A Chardonnay for Every Taste

4 glasses of white wine on a white background

From steely to plush, there’s a Chardonnay for everyone.

By Erin Henderson

This week plays host to the annual Chardonnay Day.

I generally feel these unofficial-official celebratory days are a bit tedious (French Fry Day! Puppy Day! Peanut Butter and Jam Sandwich Day!) so I try to avoid them as best I can. However, this Chardonnay Day, as with the last few, will also be used here in Ontario to promote Niagara’s annual I4C conference coming up in July, and casting the much-maligned Chardonnay in a favourable, and even exciting light, is an initiative I can whole-heartedly endorse.

If you find yourself amongst the ABC crowd (Anything But Chardonnay), I urge you to give it another try. Many wine enthusiasts we encounter in our tastings who resist Chardonnay are pleasantly surprised to discover wines that are fresh, bright, and invigorating – nothing at all like the heavy, butterscotch sundae flavours they associated with the grape.

To be fair, their assumptions are not totally unjust, just slightly outdated. In the 1980’s the general trend (for all wines, by the way) was rich and alcoholic with heavy, sweet oak flavours of butterscotch sundae, toffee, and vanilla. Unfortunately, Chardonnay became the whipping boy for this style and still suffers under that belief.

As the saying goes, it takes years to build a reputation, and only the 80’s to tears it down.

A Lil’ History

Chardonnay is the most planted white wine grape in the world, appearing in vineyards from Chile to New Zealand. However, this little grape that could has its origin story in France.

Some historians say the grape was grown in a village in Burgundy, also called Chardonnay, about 1300, give or take. Others say it was monks living in the chilly northern region of Chablis around 1200 that first planted the grape vine.

In more recent years, and closer to home, Chardonnay really burst onto the scene in the 1980’s, as discussed above, thanks to the efforts of Californian winemakers. The 1976 Judgement of Paris – which pitted still-wet-behind-the-ears Californian winemakers against the historied behemoths of Burgundy and Bordeaux in a thinly veiled condescending competition of wines – shocked everyone when Chateau Montelena’s 1973 Chardonnay took top scores in the white wine category (Stag’s Leap 1973 Cabernet Sauvignon edged out Bordeaux’s Château Mouton-Rothschild for best red.)

And that set Chardonnay’s path in motion, for better or worse, for the modern wine drinkers of North America.

Today

Tastes, and winemaking, have changed in the last 40 years. Winemakers are now dialing back the oak influence, reducing the alcohol, and producing wines that are lean, streamlined, and food friendly.

Chardonnay runs the gamut from the steely, nervy, and tart examples of Chablis to the rich, buttery, and voluptuous versions from warm climates. But even in a specific region, even from the same year, wines can take on vastly different personas in the glass. Like handing a group of artists identical paint, brushes, and canvas, the results will be markedly different.

A few weeks ago, I attended a seminar by Wines of California. As part of the workshop, we tried two Chardonnays from Sonoma, side by side. The contrast was astonishing. Despite both being “Chardonnay” and both coming from Sonoma, one was slim and delicate with pretty notes of blossom, citrus zest, and white peach. The other was much fatter and opulent, with flavours of honey, nuts, and buttered popcorn.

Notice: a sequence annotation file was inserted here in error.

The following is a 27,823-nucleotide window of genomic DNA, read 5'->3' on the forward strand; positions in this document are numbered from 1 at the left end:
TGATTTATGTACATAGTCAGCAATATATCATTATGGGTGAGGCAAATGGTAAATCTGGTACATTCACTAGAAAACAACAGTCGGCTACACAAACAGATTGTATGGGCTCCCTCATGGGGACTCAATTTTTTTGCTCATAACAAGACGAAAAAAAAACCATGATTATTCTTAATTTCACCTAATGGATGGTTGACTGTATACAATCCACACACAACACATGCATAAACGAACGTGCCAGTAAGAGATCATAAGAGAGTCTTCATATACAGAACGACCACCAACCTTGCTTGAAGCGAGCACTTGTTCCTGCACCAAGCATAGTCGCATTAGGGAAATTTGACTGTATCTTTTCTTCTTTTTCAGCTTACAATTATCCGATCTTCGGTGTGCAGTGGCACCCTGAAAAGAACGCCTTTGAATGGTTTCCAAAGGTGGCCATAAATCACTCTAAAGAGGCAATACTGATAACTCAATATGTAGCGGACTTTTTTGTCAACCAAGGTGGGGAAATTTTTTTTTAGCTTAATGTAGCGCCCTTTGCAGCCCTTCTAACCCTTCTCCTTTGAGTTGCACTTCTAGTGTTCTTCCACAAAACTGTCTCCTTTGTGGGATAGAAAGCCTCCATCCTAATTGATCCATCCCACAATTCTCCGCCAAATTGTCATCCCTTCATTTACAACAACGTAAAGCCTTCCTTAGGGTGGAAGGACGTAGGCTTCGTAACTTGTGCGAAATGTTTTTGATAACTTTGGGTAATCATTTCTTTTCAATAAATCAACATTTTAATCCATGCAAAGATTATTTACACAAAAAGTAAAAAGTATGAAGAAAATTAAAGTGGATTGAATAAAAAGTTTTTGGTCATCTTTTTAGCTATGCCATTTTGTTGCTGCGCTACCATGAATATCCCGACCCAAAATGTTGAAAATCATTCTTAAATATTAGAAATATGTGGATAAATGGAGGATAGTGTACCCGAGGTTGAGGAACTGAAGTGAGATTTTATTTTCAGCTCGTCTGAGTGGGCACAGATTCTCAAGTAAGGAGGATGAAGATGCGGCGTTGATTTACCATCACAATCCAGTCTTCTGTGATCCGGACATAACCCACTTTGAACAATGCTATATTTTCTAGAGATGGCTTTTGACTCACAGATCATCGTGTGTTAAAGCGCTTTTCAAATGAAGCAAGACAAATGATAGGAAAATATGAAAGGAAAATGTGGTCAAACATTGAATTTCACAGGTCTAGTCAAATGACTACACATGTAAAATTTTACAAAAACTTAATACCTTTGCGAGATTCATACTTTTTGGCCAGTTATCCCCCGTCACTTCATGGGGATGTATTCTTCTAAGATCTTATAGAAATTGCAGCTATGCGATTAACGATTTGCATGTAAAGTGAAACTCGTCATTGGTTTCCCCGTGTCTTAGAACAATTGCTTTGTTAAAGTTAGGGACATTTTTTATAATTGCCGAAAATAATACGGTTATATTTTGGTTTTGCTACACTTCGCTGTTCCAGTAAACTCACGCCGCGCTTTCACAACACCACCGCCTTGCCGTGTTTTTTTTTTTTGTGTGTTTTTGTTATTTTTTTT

As this tasting proved, not all Chardonnay – or Cabernet, or Shiraz, or Pinot Noir, for that matter – are identical. So much depends on the place (Burgundy? California? Ontario?), the season (cooler than average? More rain? Draught?), the winemaker’s decisions (steel or oak aging? Wild or commercial yeast? Blend or not?), and of course the actual farming (organic? Conventional? High yield, low yield? Clone? Vine maintenance?) There are literally thousands of factors and decisions that will go into the final taste of a wine.

Luckily that means, somewhere out there, is a Chardonnay for you.

For the Lover of Crisp, Neutral Whites

If you gravitate to Pinot Grigio, Greece’s Assyrtiko, or Muscadet from France’s Loire Valley, an unoaked style of Chardonnay might be your new favourite. These steely Chards have notes of tangy lemon-lime, crisp green apple and a flinty minerality that lovers of lean white wine enjoy. Usually the term “unoaked” will be on the label, but any Chablis will suit the style as these Chardonnays are famous for their chalky minerality and zesty lime note.

For the Lover of Aromatic, Floral White Wines

Fans of Gewürztraminer, Torrontes from Argentina, Viognier, and some Rieslings, might try their luck with a Chardonnay Musqué, an aromatic variant of Chardonnay that has heady, musky, perfume flavours. Ontario and New York’s Finger Lakes makes this style of wine, and you can find it scattered in vineyards elsewhere, as well.

For the Lover of Fruity and Herbal White Wines

Wine enthusiasts who prefer Sauvignon Blanc, Vinho Verde, certain styles of Pinot Gris and Chenin Blanc, will find joy in the mid-weight Chards from Burgundy’s Mâcon region, which not only burst with flavours of yellow apple, peach and lemon, but are very well priced and a terrific introduction to Burgundy in general.

For the Full-Bodied, Powerful White Wine Lover

Well, you probably are very comfortable in Chardonnay territory. Chard is the poster child for full throttle whites, but well-made wines go beyond brute force, balancing that power with complexity and structure. Burgundy’s Mersault, Australia, and Sonoma County are all terrific hunting grounds for your wine shopping.

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